Trust Your Greatness

Sometimes i wish i could push record on my nearly weekly therapy sessions because the lightbulbs that go off when I process my thoughts are so clearing. I’m proud that we have normalized the conversation around therapy in my home, helping my kids understand it’s not a sign of weakness to ask for help or […]
Wendy Jones
June 20, 2021

Sometimes i wish i could push record on my nearly weekly therapy sessions because the lightbulbs that go off when I process my thoughts are so clearing. I’m proud that we have normalized the conversation around therapy in my home, helping my kids understand it’s not a sign of weakness to ask for help or guidance has been one of my own greatest lessons.  It’s hard to teach them what we can’t model and do for ourselves. I look forward to these sessions because it’s a time when I get to let my brain unravel and relax and most of the time I realize how much I do understand about myself, the world I live in, and what my gifts are. I know I’m curious, calm, and feel the energy around me…I also know I have a tendency to want to rush in and fix, try to help others to take the focus off myself, and that most of my procrastination comes from trauma that makes me afraid to express myself, and my therapist has a healing spirit who helps me work through this block. 

One of my greatest fears is being perceived as less than authentic…imposter syndrome as they call it. As I walked with my friend Chrissy early Saturday morning, we were talking about this, and she laughed out loud

“You not being real is like you waking up short tomorrow…it’s not going to happen.”

Her analogy made me laugh and reminded me how important it is to have friends that see and understand us without projection or pretense and she tops for me in this department. 

From its inception, my blog has been a day by day living thing…real to its core. Lately I’ve been having many great adventures and conversations that center around volleyball, community, and life, but not enough time to decompress and synthesize them, so last Saturday night I went to bed trying hard not to beat myself up for not writing something for my usual Sunday morning post.  I’m such a creature of habit,  I worry if I miss one that I might never write another blog. I used to have the same feeling about exercise, that if I skipped a day, my good habits would fall away. But the true test of  being our greatest self is learning to trust ourselves in unknown and new situations; when to push harder and when to surrender to a different process.  Sometime patterns need to be broken, sometimes the energy we need to sustain includes a break for ourselves. All the time we need to trust in our own greatness…because it lies within each of us and the fun part is discovering how to uncover it.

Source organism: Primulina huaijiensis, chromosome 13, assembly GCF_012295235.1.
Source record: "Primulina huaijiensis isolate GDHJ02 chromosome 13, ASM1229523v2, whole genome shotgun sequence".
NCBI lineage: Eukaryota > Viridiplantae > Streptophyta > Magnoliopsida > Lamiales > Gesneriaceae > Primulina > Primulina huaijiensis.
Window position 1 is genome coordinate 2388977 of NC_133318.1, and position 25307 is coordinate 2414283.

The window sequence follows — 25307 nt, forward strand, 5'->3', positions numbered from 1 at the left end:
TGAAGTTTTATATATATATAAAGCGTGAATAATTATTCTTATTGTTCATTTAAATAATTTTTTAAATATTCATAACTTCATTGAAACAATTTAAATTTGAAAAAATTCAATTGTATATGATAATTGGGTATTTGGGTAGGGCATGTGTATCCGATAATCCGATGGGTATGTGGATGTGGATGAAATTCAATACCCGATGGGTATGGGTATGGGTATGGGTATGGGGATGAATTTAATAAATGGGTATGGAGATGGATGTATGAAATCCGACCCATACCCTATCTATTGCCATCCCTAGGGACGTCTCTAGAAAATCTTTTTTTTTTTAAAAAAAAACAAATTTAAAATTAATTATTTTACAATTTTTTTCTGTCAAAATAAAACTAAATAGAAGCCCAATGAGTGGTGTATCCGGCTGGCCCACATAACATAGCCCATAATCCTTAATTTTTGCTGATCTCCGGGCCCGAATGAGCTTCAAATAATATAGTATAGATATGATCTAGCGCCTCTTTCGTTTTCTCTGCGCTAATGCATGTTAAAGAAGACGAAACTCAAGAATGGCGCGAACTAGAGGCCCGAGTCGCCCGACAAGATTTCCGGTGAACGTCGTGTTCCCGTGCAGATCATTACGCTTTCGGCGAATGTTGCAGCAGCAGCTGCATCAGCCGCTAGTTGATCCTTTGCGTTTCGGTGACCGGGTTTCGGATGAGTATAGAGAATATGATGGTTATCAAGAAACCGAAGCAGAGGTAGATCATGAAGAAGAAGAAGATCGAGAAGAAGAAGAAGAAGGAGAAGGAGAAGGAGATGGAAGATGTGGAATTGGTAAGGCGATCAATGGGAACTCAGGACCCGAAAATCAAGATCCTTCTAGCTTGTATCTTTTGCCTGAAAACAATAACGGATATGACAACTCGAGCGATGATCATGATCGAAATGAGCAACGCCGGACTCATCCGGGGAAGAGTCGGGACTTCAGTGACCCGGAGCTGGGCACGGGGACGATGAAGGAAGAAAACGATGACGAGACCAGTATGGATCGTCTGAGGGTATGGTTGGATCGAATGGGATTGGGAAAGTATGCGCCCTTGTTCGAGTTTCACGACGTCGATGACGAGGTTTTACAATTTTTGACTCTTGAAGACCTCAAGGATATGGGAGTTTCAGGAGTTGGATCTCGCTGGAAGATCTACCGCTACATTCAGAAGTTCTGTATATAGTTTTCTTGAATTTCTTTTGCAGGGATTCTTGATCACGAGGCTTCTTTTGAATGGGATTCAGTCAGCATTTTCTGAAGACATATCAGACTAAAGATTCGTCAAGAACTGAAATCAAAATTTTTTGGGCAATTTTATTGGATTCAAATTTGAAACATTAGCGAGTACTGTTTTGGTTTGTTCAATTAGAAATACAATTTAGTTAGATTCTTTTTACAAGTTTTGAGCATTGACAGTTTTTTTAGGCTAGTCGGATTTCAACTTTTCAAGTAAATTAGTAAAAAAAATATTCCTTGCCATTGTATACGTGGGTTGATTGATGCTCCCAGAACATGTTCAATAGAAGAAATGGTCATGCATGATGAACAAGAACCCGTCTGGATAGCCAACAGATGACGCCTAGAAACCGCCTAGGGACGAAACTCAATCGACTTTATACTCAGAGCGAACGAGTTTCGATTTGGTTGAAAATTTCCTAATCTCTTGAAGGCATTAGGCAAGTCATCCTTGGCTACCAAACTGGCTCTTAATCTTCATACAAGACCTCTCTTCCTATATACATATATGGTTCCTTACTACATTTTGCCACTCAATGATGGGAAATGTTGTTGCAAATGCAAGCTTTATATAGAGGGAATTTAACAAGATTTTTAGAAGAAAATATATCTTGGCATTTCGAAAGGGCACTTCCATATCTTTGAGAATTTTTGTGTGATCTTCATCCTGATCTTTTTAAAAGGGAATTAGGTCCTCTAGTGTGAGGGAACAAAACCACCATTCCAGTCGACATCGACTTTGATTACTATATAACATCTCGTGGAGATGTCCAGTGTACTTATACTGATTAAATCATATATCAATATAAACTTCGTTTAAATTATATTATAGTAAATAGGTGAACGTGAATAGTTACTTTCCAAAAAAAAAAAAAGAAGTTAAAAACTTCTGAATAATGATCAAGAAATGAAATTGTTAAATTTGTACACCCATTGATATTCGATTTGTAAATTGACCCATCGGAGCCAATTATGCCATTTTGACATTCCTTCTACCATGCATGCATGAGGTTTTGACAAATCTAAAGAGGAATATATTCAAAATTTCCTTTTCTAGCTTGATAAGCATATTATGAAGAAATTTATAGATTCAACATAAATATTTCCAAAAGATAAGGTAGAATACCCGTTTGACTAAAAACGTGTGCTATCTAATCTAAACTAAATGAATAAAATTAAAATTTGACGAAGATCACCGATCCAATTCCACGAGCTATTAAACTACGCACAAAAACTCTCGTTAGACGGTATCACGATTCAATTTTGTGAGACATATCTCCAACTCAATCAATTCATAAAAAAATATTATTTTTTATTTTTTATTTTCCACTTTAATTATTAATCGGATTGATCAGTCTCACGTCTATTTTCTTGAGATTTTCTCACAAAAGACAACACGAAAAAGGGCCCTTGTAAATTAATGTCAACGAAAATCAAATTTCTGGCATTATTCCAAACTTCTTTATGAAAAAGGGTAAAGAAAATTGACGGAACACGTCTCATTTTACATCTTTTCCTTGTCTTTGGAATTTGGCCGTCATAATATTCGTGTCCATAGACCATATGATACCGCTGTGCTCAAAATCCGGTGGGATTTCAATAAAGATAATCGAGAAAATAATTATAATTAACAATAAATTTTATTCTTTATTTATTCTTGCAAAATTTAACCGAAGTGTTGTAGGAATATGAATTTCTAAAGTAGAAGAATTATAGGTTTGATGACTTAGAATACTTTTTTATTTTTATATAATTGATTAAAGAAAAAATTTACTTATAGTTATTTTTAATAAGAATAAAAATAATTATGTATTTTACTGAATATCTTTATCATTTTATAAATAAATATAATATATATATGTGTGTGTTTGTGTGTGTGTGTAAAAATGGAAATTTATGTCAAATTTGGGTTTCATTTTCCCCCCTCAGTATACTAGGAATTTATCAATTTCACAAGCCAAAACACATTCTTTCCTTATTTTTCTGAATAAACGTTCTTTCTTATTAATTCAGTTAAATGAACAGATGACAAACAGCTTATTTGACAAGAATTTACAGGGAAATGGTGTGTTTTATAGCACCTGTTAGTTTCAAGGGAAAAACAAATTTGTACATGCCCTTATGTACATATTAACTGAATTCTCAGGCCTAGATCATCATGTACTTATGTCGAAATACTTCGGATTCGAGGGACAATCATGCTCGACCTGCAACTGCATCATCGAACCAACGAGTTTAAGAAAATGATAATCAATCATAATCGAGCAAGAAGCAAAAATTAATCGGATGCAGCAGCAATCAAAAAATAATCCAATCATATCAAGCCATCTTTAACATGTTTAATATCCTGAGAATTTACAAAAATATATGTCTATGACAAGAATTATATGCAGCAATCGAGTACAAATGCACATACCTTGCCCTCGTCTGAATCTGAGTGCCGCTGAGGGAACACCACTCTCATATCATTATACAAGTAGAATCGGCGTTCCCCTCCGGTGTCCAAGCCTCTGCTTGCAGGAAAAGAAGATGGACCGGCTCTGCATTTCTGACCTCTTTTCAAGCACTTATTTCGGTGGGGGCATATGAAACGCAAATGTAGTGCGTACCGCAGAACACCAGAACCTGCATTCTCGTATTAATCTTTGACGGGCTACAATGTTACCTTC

What does it mean to trust your greatness? 

  • Understand you don’t have to do it all to be great. We don’t have to be the boss of everything, or know everything to say something. Our lens is different than anyone else’s, so why even try to conform? So while it feels like community connects in our sameness, our greatness is in our differences.

  • Know that greatness doesn’t mean great at everything, it means you know yourself well enough to understand what is unique about you. Yet another nod to nonconformity and your own original story, so create it.

  • Understand your triggers…but know the work doesn’t stop there or we end up in a deep pool of blame. We all have things that have built up some scar tissue around our hearts and while recognizing that is part of the process, feel it, name it, and find your own closure that doesn’t depend on the person or thing that pressed your button in the first place.

  • Trust that helping others discover what they are great at doesn’t take anything away from you. The world needs all the greatness it can get.

  • Believe that there is no conflict between true greatness and humble soul, if you feel it, don’t let someone else’s perception shut you down.

  • And the hardest part, both for ourselves and as parents, is to know that greatness requires both risk and failure. So if you set off on a path that doesn’t work out, trust there is greatness in the pivot, and then do the work to make it true instead of repeating an old pattern. To help make our kids great, they have to understand their own strength, and that is never realized if they don’t learn to do the work themselves.

Like that therapy I was talking about, the great thing about writing my blog is that it helps me set my own head straight and keeps me charging forward on my path.  Hope it provides some inspiration for you as well to trust in your own greatness. 

Happy Father’s Day to the dad’s out there, especially to my dad who has been both humble and great every day of my life. 

With optimism,


Another good one from my favorite album of this summer so far…

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About the author:
Wendy Jones is a mother of four, lifelong athlete, writer, and optimism & resilience coach and speaker. Through 20 years of parenting and relationship struggles, she believes that vulnerability and our willingness to share our stories is a way to heal ourselves

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